The Barge is one of the smallest wrecks in the North Red Sea but it’s not just an empty shell…
This is the start of a series of dive site reviews from my recent red sea trip. I had recently completed my Advanced Open Water, and although had been diving abroad, had never visited the Red Sea. I had completed less than 50 dives in total prior to this trip.
Today I will focus on the dive site called The Barge. It isn’t the most famous for its history, as quite frankly it’s so old that experts are not sure of its background. With the first of the series, I wanted to show you that even on the most unassuming of dive sites, in the North Red Sea the diving can be incredible where ever you are.
Getting to the Barge
We headed over to Small Gubal which is a sheltered dive site in the Gulf of Suez. On the way over we had to cross a shipping lane which was a rough crossing, to say the least. We turned the corner and arrived at the dive site. It just hits you how incredible this next dive is going to be. From topside, we came around the corner of the smaller of the two islands (small and big Gubal) we could see a large lagoon to our right.
We watched the captain and his crew moor up to the shotline. After such a rough crossing to arrive in such a tranquil place safe and sound, you really could see how good the team were at their jobs. The water was so clear it looked like a tropical island.
The bell rings and we head down to a briefing for “The Barge”. This is a wreck that has very little distinctive features on it and is so old it’s hard to tell where it originated from or what it’s the reason was for setting sail, or even for sinking, but they believe it could be as old as the 1600’s.
This dive was a wreck dive, but we were told to look out for the lagoon swim through,and awesome drift, some HUGE brain coral and George, the resident Moral eel. George must be big, if he’s been named, right!?
Into the drink
As the boat was moored up directly above the wreck, we had the perfect opportunity to practice our negative entry. So we ran through our buddy checks, let the air completely out of our BCD’s, held our mask and Reg in place and took the Giant Stride off the back of the boat and into the water. Found the shot line and descended immediately down to the wreck.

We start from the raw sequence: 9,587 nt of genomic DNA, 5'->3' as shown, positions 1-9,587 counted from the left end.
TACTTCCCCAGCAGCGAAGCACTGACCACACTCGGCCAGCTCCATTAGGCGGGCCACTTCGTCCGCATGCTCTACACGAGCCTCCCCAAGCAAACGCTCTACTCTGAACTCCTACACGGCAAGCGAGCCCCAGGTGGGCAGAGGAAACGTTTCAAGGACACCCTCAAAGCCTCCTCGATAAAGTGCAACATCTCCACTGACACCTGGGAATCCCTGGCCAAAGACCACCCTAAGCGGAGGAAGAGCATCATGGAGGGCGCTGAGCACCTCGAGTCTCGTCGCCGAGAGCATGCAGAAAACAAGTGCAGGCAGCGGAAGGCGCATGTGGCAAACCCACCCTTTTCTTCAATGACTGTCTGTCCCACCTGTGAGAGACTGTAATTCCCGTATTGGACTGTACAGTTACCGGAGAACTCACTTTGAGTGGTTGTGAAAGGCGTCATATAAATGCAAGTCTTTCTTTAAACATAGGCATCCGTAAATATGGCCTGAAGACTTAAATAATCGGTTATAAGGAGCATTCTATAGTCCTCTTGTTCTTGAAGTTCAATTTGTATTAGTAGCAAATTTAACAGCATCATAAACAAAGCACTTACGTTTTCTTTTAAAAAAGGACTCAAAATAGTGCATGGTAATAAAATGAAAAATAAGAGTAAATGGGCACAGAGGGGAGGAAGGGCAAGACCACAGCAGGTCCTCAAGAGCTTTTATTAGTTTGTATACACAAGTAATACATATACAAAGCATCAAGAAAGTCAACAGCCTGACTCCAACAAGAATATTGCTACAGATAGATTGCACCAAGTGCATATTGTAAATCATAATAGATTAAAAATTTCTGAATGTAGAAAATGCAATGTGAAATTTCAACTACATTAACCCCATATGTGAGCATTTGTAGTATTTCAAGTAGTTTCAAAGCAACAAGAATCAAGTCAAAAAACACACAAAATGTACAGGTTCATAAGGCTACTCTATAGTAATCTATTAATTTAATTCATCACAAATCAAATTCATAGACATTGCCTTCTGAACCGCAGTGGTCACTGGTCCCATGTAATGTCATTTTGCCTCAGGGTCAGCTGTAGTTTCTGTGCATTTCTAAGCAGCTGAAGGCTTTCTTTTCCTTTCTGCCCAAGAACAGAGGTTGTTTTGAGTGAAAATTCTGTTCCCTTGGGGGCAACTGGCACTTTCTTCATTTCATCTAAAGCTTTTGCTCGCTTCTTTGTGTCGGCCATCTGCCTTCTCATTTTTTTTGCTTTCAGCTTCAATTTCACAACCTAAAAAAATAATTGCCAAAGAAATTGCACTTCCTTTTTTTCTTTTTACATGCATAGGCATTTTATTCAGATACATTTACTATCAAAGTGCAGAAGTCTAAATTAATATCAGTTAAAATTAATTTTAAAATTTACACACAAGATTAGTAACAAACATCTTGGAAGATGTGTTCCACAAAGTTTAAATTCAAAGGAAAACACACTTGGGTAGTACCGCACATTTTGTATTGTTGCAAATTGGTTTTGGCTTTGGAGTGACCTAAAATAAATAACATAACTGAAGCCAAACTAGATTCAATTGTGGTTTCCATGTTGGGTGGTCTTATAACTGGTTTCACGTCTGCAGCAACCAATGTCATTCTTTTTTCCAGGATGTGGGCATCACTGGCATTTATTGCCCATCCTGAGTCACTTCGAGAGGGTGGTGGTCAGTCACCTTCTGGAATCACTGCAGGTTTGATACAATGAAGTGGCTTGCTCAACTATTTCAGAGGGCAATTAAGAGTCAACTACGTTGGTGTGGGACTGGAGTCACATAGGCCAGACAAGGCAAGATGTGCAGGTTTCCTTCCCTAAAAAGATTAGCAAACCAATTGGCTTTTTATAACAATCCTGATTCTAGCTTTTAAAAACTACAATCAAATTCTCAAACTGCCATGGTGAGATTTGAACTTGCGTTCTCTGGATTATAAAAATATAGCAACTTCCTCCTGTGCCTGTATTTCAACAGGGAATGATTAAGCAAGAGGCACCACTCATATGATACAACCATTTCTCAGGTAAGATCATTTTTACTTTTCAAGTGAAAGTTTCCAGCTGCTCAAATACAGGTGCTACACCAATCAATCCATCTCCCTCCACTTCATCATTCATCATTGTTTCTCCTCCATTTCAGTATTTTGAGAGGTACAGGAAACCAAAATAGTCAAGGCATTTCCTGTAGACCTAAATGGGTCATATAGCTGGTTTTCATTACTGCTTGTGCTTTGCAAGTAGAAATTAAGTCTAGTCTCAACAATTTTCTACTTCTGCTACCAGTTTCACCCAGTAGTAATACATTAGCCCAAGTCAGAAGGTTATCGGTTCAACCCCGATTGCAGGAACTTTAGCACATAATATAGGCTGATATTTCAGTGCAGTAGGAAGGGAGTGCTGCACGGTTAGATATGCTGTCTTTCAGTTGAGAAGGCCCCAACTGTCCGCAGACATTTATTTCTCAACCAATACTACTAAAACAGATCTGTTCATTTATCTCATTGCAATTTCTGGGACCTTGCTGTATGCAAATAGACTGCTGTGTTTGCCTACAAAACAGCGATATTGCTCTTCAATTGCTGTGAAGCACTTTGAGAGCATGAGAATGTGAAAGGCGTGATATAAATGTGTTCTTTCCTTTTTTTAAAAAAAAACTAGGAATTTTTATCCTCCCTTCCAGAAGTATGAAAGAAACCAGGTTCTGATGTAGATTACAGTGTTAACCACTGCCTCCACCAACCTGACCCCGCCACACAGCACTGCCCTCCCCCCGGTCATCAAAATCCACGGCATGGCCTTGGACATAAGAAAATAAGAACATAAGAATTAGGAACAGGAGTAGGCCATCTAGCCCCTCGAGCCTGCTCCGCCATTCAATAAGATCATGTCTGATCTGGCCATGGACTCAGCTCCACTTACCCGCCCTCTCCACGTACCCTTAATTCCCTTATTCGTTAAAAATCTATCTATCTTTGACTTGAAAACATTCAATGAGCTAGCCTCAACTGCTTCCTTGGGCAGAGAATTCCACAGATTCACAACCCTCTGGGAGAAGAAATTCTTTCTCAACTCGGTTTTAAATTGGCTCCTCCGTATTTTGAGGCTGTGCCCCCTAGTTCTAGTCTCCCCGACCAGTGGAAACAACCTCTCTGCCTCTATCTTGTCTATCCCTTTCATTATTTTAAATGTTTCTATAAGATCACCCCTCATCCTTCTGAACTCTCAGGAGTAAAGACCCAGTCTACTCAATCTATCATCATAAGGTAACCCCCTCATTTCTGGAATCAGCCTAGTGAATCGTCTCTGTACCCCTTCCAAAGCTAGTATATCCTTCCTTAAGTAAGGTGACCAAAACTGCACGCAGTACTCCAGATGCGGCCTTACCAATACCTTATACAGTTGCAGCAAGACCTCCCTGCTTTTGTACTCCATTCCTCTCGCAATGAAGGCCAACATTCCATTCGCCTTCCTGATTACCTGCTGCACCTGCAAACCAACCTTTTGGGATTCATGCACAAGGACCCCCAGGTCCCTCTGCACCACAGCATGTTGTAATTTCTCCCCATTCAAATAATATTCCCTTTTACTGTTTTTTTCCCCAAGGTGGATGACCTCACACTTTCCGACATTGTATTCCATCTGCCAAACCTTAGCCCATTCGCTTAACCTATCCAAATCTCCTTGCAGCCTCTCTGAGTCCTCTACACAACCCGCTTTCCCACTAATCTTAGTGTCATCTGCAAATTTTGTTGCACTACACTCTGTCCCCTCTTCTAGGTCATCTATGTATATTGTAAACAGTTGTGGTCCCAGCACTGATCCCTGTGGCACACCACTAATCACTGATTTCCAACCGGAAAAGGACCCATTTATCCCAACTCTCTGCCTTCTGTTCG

We started this peaceful dive by looking around the outside of the Barge, which no word of a lie is a shell of the hull. It was covered in soft and hard coral and little schools of fish.
My buddy and I went on this dive unguided and kept the wreck to our right and looking in all of the nooks and crannies in the hunt for George and the family. The rest of the group decided to look for them on the inner side of the barge. I think because of the group (we’ll blame them) George and the gang were nowhere to be seen.
Our guide signalled that George and the family had probably headed out for the day. We decided to leave the wreck behind and swim up to the lagoon. You head directly north from the Bow of the barge, where, in the distance, you could see a huge Brain coral. It was hard to miss. We shallowed up to 5m and swam around the back of it, where we saw a gap in the reef, a test for my buoyancy control.
As we reached the lagoon, the sand was perfectly flat, and the colours of coral were amazing. We saw a handful of Nudi’s and a small family of three clown fish playing in a sea anemone. It was like something off the front cover of a magazine.
As we took in the beautiful surroundings the “C” shaped lagoon had come to an end. We exited through another shallow valley to the right and followed the main reef on our left. We could feel the current picking up so stopped finning and drifted along with the fish. This quickly became a slow yet great drift dive as there were bumps we had to drift over or around. All the time watching the coral garden and its fishlife on our left, It was a nice easy dive even with a slight current, I was really enjoying it.
Is that George?
The current changed a couple of times and we had gone back and forth but each time getting further along the coral garden. Eventually we came to a point where we saw this huge Moray eel. His head was around the size of a rugby ball, and his body was as thick as my leg, which as a Bootcamp instructor isn’t particularly small.
He was weaving in and out of the rock face and coral garden. His body seemed to fill all of the gaps in the rocks nearby. We could see a smaller moray just to the side of him, my word we’d found George on our travels. Not just that, we had found the whole family! They weren’t hiding in the barge at all, they’d taken a trip down the road, and were waiting for those of us who could reach the far side of the dive site.
Time to head back
I don’t know if it was because we were finning against the changing current to keep an eye on the family of morays. Maybe because we wanted to investigate the local coral garden more. But I was down to 60 bar and had to pop the SMB and head to the surface. We made our safety stop and amended to a waiting rib above. We climbed back in and headed back home to the Whirlwind Liveaboard.
The barge looked like a tame dive without much history but it quickly became one of my favourite dives of the Northern Red Sea Trip. It had some incredible coral and life, with a fab swim through, a wreck, a lagoon and even a drift. The perfect way to start my afternoon. Oh and we were the only pair to meet George and the family, who was massive! A cool relaxing dive! Well worth it.
I wanted this to be the first in the series because it shows how amazing the diving can be. I’ll admit I thought it’d be less exciting as there wasn’t any solid history about the barge, but it was so much more than that. Add this to your list if heading up to the North Red Sea.
Here is a plug for the trip I was on: